Artist and philosopher Koert van Mensvoort has never shied away from the big questions. As creative director of the Next Nature Network, his designs and fictions always hit right to the core of what it means to be human in a time of profound technological and ecological change. What impact has COVID-19 had on his ideas?
‘We live in turbulent times. Thanks to science and technology, we are able to perceive our environment down to the atomic level. We can read DNA, manipulate cells, cut and paste viruses. Humanity is a powerful and dominant species on the planet. It is tempting to think that we are becoming gods: Homo Deus. But this is a mistake. Every now and then, a microscopic organism talks back. It tells us: Stop, slow down, reflect, here I am.
What is the first thing every living being knows? It is part of an environment. Every living being relates to other living beings. Not only next to you, but also above, below and within you. That is, wherever you are and whoever you are; you are in the middle. The Earth contains billions of people. Our body is made up of billions of cells. Life consists of life. And you are connected.
Do you love nature? Good. But can you also love a virus? Not a viral video that spreads on the internet, but a tiny piece of molecule that creeps into your cells with a desire to survive and spread itself. A piece of life that replicates and infects our human body.
What is a pandemic for us, is a victory for the virus. And it seeks nothing less than total world domination.
We don’t have to love viruses and parasites. These are evolutionary phenomena that show no empathy and do not deserve it. Nature can be sublime and beautiful, but also cruel and amoral. A virus is the most primitive form of life. It does not recognize us as human beings. It only sees as a colony of cells it can spread itself within and conquer. Different perspective. What is a pandemic for us, is a victory for the virus. And it seeks nothing less than total world domination.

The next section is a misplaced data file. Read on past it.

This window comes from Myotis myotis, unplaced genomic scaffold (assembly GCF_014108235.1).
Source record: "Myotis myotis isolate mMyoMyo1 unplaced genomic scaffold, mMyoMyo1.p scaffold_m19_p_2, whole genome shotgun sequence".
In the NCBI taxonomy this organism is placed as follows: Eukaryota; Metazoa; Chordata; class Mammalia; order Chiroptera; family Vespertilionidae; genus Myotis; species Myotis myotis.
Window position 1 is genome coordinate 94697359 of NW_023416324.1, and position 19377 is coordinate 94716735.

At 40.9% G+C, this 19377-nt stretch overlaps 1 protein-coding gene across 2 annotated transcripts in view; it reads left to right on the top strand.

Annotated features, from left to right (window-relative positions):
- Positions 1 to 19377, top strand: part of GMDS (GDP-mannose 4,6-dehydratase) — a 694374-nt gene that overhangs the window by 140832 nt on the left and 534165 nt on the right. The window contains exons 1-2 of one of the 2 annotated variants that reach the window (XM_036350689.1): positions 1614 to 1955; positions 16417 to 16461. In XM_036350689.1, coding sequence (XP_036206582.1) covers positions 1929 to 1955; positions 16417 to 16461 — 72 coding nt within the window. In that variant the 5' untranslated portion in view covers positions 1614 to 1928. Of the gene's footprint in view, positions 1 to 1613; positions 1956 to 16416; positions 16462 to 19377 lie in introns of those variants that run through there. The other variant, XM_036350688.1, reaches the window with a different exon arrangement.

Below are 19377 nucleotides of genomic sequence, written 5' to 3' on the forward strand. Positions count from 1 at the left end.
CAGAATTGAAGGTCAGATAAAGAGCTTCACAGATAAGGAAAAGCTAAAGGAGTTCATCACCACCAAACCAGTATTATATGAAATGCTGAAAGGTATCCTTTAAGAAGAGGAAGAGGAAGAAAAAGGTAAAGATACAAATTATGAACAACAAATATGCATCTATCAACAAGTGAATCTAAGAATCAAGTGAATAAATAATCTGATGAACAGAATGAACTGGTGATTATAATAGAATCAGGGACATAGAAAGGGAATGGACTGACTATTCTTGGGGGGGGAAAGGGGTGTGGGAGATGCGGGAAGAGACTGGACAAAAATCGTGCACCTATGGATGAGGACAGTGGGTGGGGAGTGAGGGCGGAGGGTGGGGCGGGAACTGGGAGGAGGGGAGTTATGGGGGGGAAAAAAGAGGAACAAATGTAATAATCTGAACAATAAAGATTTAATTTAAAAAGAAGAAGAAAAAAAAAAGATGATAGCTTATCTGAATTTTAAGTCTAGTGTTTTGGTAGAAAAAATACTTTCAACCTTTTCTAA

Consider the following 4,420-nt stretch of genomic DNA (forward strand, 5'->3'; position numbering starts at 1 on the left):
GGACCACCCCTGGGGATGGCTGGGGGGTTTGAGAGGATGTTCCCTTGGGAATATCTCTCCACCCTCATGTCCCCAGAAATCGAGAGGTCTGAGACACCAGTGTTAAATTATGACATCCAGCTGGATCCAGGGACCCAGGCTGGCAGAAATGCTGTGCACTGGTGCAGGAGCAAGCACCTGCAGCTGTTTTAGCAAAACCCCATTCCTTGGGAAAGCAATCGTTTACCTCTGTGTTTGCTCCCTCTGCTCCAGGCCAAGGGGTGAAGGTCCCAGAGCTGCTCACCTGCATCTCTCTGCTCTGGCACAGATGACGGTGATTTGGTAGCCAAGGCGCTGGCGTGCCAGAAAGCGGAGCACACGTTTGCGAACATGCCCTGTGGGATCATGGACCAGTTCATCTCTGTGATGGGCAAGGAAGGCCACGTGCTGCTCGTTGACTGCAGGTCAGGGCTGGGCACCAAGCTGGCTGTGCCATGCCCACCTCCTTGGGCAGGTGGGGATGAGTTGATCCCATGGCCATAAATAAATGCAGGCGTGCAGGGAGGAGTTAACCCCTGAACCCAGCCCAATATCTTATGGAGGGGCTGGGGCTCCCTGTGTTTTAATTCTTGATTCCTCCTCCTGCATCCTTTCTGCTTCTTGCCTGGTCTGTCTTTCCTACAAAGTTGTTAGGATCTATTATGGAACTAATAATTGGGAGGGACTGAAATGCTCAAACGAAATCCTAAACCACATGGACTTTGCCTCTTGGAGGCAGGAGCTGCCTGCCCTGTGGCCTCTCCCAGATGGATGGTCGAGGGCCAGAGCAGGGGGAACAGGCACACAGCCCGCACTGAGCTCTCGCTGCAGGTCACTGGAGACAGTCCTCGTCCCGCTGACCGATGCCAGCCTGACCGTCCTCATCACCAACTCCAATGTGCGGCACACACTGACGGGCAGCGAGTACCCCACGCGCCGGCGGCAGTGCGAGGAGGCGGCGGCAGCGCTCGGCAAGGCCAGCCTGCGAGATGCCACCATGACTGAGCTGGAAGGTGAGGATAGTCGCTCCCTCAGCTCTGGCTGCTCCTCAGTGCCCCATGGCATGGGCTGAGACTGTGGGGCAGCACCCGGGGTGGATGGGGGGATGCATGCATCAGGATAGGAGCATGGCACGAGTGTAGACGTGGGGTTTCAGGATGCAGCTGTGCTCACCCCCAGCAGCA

Are you already infected? You may think you’re clear, but think again. Are you still shaking hands? Where an outstretched hand used to be a sign of openness and contact, it has now become an act of aggression or at least a clumsy insensitivity. Even if you are healthy yourself and do not belong to the risk group, you can infect another, who then may infect a vulnerable person, with fatal consequences.
The virus is an infectious information pattern that affects not only our human cells. It made the crossover from gene to meme long ago. It mutates social relationships, disrupts the economy, and even infects our psychology. Similar to the rabies virus that makes an infected dog more aggressive so that it will bite and spread the virus further, viral fear may cause irrational human behavior – like the massive stocking of toilet paper – that stresses infrastructure that wasn’t under direct attack by the virus.
Our position as the dominant species on the planet is being challenged.
The virus teaches us a lesson in modesty. Our position as the dominant species on the planet is being challenged. Not by artificial intelligence or an attack from Mars, but by a microscopic entity. Certainly, we are not gods. We are as vulnerable as ever. Despite our dominant position on Earth, humanity is just one of many lifeforms on the planet, with one perspective: the human perspective.
The virus makes us aware of other lifeforms with other perspectives, desires and needs. It also teaches us that we are one humanity. These viral invaders don’t discriminate on the basis of nationality, race, income, social status, political or sexual preference. We are together and must work together to overcome. Stay safe.’
Grab your notes and join us on May 8, 2020 (16:00 CET) as we talk all this and more, as part of our ongoing series of live talks on Instagram. See you there!